Putting the Nintendo Switch in front of the kids was a fascinating experiment. They had, of course, heard of the console but beyond that knew very little about it. So far Nintendo aren't again the talk of the playground - although give it a few months and that seems likely to change.

I got the console and various bits of plastic out the box (with a little help from Mario, as you can see in the video). Placing the kit on the sofa, I called my youngest in to see what he made of it — and see how intuitive the different elements were.

His first task was to place the Joy-Cons on the screen for portable mode. It took a couple of attempts and some fiddling but he soon had them slotted on.

In his smaller (9-year-old) hands the Switch still looked diminutive and portable. He said something to the effect of how it felt a bit like the PS Vita - "it's like the Vita 2, dad!" - I have to agree with him. The form factor, quality of screen and general high-end feel give this the air of something very different to the Wii U's Fisher Price stylings (and don't get me wrong, I like Fischer Price).

From here I asked him to attach the Joy-Cons to the controller grip. Once I'd explained what the Joy-Cons were ("Well how was I supposed to know, that's a silly name dad!") he deftly slotted them into place.

In this configuration he had to reach a little bit harder with his smaller hands but was obviously impressed by the look and feel of it. The materials used felt high quality and he literally couldn't stop stroking the blue and red Joy-Cons. He did make a variety of comparisons to various smooth things but I'll save your (and my) embarrassment here.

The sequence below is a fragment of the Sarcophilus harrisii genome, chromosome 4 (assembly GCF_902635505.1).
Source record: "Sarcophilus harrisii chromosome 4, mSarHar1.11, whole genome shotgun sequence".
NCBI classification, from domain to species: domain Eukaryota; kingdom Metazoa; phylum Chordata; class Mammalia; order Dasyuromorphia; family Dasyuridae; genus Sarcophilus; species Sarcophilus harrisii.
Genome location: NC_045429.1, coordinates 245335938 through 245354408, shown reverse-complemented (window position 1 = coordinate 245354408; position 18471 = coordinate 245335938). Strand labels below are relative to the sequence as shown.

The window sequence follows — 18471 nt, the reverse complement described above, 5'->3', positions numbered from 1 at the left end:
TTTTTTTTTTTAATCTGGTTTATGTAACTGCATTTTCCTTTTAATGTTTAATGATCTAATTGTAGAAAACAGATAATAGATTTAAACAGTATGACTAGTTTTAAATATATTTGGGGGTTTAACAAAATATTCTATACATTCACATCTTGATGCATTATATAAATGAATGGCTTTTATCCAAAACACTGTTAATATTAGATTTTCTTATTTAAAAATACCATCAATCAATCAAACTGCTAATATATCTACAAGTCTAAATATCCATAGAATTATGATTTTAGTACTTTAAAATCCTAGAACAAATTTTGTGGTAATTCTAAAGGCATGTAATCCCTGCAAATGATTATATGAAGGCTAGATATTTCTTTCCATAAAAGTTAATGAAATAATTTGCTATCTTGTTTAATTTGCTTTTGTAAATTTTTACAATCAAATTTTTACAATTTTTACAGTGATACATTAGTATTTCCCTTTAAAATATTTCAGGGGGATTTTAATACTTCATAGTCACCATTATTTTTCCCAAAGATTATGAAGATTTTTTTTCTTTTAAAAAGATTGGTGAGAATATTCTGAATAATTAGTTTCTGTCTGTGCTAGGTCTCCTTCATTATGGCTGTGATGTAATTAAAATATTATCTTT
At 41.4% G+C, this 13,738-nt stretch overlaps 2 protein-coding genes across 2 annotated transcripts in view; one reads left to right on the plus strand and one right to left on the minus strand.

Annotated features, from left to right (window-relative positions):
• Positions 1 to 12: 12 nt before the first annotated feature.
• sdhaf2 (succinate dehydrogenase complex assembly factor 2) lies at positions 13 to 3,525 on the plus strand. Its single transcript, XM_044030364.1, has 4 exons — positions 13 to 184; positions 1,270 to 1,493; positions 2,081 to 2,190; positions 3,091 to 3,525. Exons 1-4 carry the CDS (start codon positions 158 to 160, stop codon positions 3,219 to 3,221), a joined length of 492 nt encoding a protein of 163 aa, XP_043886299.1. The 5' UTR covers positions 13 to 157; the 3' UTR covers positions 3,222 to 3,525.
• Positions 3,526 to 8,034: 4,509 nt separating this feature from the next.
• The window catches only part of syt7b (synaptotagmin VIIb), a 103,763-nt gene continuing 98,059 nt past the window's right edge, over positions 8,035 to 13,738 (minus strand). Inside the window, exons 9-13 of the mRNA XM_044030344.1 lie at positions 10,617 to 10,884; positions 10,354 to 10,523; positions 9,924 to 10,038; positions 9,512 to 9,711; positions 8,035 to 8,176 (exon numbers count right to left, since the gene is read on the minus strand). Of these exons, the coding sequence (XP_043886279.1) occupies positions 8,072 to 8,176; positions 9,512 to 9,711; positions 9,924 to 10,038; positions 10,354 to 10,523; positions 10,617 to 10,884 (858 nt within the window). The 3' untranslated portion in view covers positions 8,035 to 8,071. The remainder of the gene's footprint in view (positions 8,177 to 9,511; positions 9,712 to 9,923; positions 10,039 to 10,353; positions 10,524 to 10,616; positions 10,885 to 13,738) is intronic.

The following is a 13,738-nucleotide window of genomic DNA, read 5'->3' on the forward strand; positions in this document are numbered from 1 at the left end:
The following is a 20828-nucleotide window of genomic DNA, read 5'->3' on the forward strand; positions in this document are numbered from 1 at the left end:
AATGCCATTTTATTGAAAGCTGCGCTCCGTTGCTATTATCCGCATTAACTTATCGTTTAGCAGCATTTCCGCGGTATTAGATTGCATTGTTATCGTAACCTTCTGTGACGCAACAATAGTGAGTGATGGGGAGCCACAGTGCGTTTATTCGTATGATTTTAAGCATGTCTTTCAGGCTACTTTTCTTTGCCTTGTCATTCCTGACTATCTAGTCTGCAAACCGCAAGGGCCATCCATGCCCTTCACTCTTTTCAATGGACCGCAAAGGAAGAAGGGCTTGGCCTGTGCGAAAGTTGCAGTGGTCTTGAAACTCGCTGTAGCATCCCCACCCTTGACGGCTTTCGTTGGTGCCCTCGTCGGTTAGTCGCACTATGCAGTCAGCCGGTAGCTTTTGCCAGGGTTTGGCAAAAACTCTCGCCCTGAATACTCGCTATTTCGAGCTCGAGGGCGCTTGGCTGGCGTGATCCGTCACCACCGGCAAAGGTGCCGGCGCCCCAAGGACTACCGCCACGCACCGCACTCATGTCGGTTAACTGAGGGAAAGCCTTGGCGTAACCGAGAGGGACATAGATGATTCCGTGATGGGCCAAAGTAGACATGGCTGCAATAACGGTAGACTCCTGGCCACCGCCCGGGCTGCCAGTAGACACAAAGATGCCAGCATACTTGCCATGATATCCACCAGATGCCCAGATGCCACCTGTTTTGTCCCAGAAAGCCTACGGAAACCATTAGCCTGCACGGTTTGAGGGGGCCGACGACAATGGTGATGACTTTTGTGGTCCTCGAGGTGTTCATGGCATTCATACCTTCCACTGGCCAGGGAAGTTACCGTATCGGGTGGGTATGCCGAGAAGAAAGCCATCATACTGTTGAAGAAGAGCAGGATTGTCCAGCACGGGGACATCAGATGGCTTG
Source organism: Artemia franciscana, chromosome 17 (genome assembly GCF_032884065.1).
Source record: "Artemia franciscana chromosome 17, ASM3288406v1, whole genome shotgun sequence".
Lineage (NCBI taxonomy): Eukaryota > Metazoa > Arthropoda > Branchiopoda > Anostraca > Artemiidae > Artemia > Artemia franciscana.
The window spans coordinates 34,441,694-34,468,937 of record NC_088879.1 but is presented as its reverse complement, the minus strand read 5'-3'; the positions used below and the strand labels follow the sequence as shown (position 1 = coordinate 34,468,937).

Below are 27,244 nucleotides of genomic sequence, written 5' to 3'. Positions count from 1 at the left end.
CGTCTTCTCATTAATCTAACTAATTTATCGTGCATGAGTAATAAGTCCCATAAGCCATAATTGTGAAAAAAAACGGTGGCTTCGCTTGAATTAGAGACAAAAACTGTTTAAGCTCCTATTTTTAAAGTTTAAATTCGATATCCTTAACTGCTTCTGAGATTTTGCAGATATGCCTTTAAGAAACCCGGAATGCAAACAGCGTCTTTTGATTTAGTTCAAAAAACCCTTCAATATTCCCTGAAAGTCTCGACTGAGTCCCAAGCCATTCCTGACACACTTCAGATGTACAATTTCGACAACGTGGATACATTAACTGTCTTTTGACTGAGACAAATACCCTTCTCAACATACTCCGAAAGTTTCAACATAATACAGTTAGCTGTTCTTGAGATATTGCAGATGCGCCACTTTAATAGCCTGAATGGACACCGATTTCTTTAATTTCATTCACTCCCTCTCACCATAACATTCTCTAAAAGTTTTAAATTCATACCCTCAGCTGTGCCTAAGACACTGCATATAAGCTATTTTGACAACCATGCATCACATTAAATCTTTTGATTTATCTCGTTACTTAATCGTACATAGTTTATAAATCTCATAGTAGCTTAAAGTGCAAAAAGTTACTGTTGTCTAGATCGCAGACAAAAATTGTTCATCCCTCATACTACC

Finally he popped them off and attached the wrist strap. Here we did hit a temporary snag. He inadvertently mixed them up which meant he slotted them on back to front. At first I thought they were stuck on but a little bit of wiggling sorted it out. To avoid this you just need to match up the plus and minus sign on both parts of the controller.

The small Joy-Cons fit his hands perfectly and he soon took to finding all the buttons, waving them around and generally treating them like his other play-things. We didn't have any actual games at this stage, it should be pointed out.

We talked further about the Switch over tea. I was impressed that the console felt so portable yet promised full console gaming. I fully expect to hide on the loo with the Switch to find a few extra minutes with Zelda.


My younger son liked the Joy-Cons in separate mode because "it means we can play Mario Kart against each other much easier". I explained about the extra rumble feature and the Kinect-style camera included in the Joy-Cons, which drew awed silence from them. I'm excited about what the Joy-Cons offer, anyway.

My older son was firmly in the Switch Grip camp. He expects to play console games like FIFA using that more classic controller configuration. This made me realise that the Switch really needs a proper version of the latest FIFA (and Minecraft and Terraria) on it if it's going to battle the PS4 or Xbox for all round family gaming system.

Then of course there are the parental controls. These are head and shoulders above both what PlayStation and Xbox currently offer, not only because you can limit play-time but also because it can help parents understand which games their family enjoys playing.

After our first day with the system, and my children's insistence to do a stop motion unboxing with their pseudo Lego Mario, we are very excited to get our hands on the games proper. If I'm honest the Switch didn't really excite me at first but now I have it in hand I really can't wait to get going with it.

The build quality, novel ways of playing and line-up of games mean that this is going to be a big hit for Nintendo. It's hard to predict as big a splash as the Wii (it still needs its killer Wii-Sports / Nintendo Land system seller for the masses) but the Switch is going to sell out between now and Christmas — I'm sure of that. Don't miss out on what will become a defining next step for Nintendo.